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This book is designed to enable practitioners to help children whose emotional wellbeing is being adversely affected by troubled parents. These are children who live with the burden of having to navigate their parent's troubled emotional states, often leaving them with a mass of painful feelings about a chaotic and disturbing world. They can feel alarmed by their parent rather than experiencing them as 'home', and a place of safety and solace.
The author explores the fact that when parents are preoccupied with their own troubles, they are often unable to effectively address their child's core relational needs, e.g. soothing, validating, attunement, co-adventure, interactive play. As a result, children are left self-helping, which all too often means drugs, drink, self-harm, depression, anxiety, eating disorders or problems with anger in the teenage years.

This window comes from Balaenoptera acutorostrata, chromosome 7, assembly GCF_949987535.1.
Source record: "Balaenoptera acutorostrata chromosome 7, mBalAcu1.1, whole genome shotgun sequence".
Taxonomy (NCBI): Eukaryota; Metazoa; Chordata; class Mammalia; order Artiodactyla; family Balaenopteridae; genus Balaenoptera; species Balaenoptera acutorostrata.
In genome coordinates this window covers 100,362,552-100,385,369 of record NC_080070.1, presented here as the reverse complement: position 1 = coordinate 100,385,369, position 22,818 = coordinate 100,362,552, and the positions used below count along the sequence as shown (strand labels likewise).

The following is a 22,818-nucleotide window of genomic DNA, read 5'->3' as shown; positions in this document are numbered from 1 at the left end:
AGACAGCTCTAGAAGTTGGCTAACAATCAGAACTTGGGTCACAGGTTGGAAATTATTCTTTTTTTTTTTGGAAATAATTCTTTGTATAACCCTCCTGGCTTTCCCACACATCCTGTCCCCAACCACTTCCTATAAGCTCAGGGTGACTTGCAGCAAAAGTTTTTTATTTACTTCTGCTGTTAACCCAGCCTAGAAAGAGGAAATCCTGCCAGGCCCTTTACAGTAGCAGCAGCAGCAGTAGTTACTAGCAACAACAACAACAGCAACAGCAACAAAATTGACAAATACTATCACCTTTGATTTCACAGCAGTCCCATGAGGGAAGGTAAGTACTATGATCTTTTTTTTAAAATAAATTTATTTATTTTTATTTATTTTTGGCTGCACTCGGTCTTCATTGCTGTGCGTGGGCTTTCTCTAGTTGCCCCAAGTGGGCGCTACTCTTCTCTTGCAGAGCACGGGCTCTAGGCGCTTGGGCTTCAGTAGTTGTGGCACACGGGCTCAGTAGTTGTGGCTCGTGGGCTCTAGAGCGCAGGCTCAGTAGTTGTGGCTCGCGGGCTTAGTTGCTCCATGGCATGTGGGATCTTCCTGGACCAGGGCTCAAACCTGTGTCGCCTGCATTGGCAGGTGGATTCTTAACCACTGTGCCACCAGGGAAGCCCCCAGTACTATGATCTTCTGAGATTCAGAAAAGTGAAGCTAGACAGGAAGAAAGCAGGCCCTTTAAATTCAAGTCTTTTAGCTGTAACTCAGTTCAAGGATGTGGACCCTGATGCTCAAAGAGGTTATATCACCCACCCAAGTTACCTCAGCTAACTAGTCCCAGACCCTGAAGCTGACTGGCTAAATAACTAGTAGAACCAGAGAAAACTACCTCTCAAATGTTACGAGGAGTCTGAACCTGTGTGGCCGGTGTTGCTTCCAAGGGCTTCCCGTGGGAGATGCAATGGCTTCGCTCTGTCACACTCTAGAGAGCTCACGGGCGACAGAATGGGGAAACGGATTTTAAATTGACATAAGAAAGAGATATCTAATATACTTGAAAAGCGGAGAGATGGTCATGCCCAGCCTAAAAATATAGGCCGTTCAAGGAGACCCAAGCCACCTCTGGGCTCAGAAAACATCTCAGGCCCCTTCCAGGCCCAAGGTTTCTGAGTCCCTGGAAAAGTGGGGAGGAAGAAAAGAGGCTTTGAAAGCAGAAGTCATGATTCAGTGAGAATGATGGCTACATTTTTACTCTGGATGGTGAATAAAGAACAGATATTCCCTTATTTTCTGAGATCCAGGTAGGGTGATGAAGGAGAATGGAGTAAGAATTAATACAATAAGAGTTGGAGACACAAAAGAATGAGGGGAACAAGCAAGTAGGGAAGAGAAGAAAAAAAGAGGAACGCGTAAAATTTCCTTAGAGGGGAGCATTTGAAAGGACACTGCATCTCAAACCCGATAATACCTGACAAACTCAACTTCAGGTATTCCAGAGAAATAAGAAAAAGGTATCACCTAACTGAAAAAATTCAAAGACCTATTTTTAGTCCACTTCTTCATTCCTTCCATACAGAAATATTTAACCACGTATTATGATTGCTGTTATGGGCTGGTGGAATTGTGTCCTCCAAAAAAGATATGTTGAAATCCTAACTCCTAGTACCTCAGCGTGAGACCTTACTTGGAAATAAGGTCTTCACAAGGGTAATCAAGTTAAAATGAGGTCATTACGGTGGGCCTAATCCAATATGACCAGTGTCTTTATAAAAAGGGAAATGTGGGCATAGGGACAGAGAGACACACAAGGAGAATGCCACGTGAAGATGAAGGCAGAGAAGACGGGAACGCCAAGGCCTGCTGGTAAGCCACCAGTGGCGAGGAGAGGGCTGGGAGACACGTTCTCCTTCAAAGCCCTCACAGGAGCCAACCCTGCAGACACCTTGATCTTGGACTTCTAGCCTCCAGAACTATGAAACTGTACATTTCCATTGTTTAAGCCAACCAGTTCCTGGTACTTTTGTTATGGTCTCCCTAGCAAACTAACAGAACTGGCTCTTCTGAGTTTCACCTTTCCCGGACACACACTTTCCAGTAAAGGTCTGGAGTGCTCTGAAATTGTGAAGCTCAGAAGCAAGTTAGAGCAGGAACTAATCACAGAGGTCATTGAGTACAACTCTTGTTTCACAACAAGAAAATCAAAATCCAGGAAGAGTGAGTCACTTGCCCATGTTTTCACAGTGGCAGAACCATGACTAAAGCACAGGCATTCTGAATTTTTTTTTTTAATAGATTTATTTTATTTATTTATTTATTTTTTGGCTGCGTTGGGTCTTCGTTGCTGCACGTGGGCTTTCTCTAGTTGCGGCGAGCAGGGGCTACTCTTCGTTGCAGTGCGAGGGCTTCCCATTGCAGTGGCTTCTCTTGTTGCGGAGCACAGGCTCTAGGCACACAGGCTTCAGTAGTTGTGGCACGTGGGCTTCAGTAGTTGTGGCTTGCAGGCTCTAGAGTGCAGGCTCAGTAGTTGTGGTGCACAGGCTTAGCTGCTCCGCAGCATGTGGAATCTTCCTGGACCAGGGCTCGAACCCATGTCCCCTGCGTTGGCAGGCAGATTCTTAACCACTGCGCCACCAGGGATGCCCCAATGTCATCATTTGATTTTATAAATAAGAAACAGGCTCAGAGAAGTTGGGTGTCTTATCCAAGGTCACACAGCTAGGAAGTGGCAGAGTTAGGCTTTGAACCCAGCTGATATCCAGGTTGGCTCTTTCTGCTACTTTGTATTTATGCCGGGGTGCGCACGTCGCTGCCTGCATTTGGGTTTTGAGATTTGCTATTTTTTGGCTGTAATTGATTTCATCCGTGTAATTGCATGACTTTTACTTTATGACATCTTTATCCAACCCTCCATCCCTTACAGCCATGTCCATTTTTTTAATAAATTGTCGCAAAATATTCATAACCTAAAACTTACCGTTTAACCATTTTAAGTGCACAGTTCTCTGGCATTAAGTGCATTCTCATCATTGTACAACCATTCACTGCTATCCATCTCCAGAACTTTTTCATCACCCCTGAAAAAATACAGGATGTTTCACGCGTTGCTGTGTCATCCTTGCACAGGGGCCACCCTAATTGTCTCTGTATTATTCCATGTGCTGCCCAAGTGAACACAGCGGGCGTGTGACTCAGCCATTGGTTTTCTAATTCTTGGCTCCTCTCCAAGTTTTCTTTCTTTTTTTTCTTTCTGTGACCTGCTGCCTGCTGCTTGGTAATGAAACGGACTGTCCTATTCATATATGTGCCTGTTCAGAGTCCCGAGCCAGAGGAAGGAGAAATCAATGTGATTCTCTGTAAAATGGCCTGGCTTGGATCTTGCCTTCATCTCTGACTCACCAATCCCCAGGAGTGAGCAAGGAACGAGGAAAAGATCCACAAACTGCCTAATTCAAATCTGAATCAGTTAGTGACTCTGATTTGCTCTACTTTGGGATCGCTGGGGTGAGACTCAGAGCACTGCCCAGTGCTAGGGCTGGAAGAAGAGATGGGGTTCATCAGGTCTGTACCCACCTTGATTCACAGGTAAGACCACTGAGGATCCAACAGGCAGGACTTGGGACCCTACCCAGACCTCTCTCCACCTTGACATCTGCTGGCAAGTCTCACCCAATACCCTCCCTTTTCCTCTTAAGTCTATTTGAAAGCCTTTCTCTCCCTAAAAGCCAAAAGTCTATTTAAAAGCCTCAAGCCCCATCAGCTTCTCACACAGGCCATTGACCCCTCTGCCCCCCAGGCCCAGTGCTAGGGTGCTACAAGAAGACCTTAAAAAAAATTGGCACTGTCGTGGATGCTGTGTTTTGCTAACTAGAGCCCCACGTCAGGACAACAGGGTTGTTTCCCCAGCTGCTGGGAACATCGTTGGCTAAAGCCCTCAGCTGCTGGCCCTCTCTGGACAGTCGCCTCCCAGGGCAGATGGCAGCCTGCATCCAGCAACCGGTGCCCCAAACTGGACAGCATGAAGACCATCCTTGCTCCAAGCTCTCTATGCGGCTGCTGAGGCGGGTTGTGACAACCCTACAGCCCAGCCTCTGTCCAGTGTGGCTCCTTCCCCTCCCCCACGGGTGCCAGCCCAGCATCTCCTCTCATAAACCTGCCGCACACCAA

This guidebook offers readers a wealth of vital theory and effective interventions for working with these children and, specifically, the key feelings such children need help with. Particular focus is given to the effects on children of: family breakdown, separation and divorce, witnessing parents fighting, and parents who suffer from depression or anxiety, mental or physical ill-health, alcohol or drug addiction. Readers will learn:
- the complexity of children's feelings about their troubled parents
- how to enable children to address their unspoken hurt, fear, grief, rage, and resentment about their troubled parent in order to move forward in their lives
- how to empower children to find their voice when they have been left in the role of impotent bystander
- effective parent-child intervention when parental troubles are adversely affecting the child
- and how to help a parent and child 'find' each other again.